One Christmas in the mid 1980s when I was 10 or 11 years old my parent’s bought me the best gift I have ever received.
My parents know nothing about computing or technology so they would never have come up with the gift if they hadn’t asked “What would you like for Christmas this year?”
The gift I received was the Sinclair Spectrum +2. My cousin Ian had a 48k Spectrum with rubber keys and we had spent an inordinate number of hours playing games like Matchday and Grand Prix Simulator.
The Sinclair Spectrum was a great games machine at the time and even though the games lacked sound quality and graphical ability they more than made up for this with playability.
The thing is though the Spectrum wasn’t just about playing games. The Sinclair Spectrum gave budding young programmers the ability to write their own games and applications.
I learned a lot by copying reams of code from the middle pages of Sinclair User and I believe that the Sinclair Spectrum is responsible for making me a decent programmer (not spectacular, but very competent) today.
ch_client = “garynewelluk”;
ch_width = 550;
ch_height = 250;
ch_type = “mpu”;
ch_sid = “Chitika Default”;
ch_color_site_link = “0000CC”;
ch_color_title = “0000CC”;
ch_color_border = “FFFFFF”;
ch_color_text = “000000”;
ch_color_bg = “FFFFFF”;
The Raspberry PI
At this point you might be wondering what is the point? A low end tablet comes with similar memory, running Android for around £150. A decent netbook is available for around £200 and will come with a lot more power and even a fairly mediocre laptop has more power at not much more than £250.
To answer this question you have to understand the demographic the Raspberry PI is mainly targeting.
If I was an 11 year old today where is my Sinclair Spectrum?
Using a tablet it is entirely likely that I will learn nothing. A tablet is a great entertainment device for watching videos and listening to music, for browsing the web and playing novelty games.
Netbooks and laptops are perfectly fine for learning basic programming and to mess around with but herein lies a problem. If little Johnny wants to try Linux out for the first time it is likely his parents will tell him not to bother because if it all goes wrong then they might not know how to fix the issue and that means getting PC World to fix the computer. £200+ is a lot of money to be turned into a door stop by an experiment attempted by an eager 11 year old.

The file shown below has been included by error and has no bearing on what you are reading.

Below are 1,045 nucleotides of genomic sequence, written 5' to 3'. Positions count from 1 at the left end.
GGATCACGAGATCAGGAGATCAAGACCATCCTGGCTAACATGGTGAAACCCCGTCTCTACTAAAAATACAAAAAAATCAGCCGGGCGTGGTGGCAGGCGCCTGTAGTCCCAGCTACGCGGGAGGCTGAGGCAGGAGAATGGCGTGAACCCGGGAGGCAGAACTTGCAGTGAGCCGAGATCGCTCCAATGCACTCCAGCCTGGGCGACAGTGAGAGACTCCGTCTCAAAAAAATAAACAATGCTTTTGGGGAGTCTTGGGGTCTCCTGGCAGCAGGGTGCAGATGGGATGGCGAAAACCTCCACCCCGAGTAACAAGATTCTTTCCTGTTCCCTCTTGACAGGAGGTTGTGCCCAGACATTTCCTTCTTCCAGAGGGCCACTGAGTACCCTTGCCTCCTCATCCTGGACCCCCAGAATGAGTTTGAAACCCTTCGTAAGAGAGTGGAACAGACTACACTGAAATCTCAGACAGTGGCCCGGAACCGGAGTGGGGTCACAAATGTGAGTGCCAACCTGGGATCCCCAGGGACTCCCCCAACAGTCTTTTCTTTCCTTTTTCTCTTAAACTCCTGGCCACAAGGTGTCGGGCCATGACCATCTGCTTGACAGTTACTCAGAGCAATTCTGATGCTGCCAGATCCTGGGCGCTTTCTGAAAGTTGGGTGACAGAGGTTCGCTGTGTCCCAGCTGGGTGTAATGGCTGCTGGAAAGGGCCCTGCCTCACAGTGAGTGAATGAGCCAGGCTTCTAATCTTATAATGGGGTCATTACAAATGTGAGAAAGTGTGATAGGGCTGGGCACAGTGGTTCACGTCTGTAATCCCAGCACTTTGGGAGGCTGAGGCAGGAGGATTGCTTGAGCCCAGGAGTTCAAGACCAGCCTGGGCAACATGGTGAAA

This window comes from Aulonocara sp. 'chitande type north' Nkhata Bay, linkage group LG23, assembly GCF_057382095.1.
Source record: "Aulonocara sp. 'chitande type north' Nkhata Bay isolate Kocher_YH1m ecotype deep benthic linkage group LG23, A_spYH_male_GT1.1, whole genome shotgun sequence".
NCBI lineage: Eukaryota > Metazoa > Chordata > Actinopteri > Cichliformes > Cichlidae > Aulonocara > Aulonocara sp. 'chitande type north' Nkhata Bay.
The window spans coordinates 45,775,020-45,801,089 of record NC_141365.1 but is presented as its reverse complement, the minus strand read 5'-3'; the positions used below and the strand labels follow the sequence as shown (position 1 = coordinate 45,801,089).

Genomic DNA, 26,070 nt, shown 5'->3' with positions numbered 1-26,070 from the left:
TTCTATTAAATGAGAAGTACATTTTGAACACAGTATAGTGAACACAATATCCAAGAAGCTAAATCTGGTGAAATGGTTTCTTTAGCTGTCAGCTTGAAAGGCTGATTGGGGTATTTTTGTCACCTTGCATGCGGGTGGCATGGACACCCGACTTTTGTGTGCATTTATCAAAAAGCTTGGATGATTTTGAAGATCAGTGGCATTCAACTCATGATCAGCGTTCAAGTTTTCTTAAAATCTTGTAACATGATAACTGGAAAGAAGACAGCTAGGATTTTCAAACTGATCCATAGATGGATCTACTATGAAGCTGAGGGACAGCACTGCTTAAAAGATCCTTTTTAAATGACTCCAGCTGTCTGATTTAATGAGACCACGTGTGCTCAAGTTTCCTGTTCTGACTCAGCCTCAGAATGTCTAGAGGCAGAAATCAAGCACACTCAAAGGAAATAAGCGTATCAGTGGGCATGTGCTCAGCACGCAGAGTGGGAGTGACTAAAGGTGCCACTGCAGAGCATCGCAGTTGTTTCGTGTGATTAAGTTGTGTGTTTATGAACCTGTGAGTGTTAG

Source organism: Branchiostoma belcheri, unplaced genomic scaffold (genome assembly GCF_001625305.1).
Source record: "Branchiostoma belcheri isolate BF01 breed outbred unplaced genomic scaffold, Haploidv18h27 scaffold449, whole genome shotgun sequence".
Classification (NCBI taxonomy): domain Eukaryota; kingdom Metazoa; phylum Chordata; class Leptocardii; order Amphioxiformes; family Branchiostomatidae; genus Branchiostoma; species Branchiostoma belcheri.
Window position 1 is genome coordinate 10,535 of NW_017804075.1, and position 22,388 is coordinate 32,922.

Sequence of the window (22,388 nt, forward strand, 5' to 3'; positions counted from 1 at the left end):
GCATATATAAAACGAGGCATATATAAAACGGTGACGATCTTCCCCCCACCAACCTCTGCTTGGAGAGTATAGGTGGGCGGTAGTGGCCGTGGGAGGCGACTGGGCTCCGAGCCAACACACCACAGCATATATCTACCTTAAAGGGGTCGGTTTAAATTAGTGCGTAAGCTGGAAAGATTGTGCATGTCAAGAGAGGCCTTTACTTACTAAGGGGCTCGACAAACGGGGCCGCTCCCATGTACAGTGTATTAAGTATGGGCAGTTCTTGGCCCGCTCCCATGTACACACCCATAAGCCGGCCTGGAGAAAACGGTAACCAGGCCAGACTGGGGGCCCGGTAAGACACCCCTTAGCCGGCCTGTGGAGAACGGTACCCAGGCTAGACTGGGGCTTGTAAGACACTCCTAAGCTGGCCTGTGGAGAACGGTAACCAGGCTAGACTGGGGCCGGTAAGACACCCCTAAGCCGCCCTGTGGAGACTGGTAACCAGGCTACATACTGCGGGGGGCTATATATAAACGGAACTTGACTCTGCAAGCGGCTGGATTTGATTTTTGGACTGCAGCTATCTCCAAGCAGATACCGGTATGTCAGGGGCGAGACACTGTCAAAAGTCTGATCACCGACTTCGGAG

Lets face it, it is more than likely that an 11 year old will screw up and may need help along the way. Do you want that 11 year old experimenting on a £400 laptop or on a computer that costs £35?
The other peripherals will still work even if little Johnny accidentally steps on the Raspberry PI rendering it useless. Another £35 and little Johnny is ready to go again.
The great thing about the Raspberry PI is that even if little Johnny messes up the operating system it is just one format of a memory card from being back to its original state.
The Raspberry PI is the Sinclair Spectrum of the 21st Century giving another generation of budding computer enthusiasts and potential programmers the chance to experiment without their parents looking over their shoulders for fear of their child rendering the family laptop useless, losing all the precious photos and the presentation that dad spent days writing.
£35. That is a real bargain. That is less than the average hourly rate of good programmers.
The 512mb of memory should not be seen as a drawback either. It should be seen as a plus point. The Sinclair Spectrum that I was given boasted 128k of memory and that was huge compared with the 16k and 48k models that came before it.
When you have less resources to deal with you learn to manage it better, you learn better programming techniques and you learn to work within the boundaries that you have been given.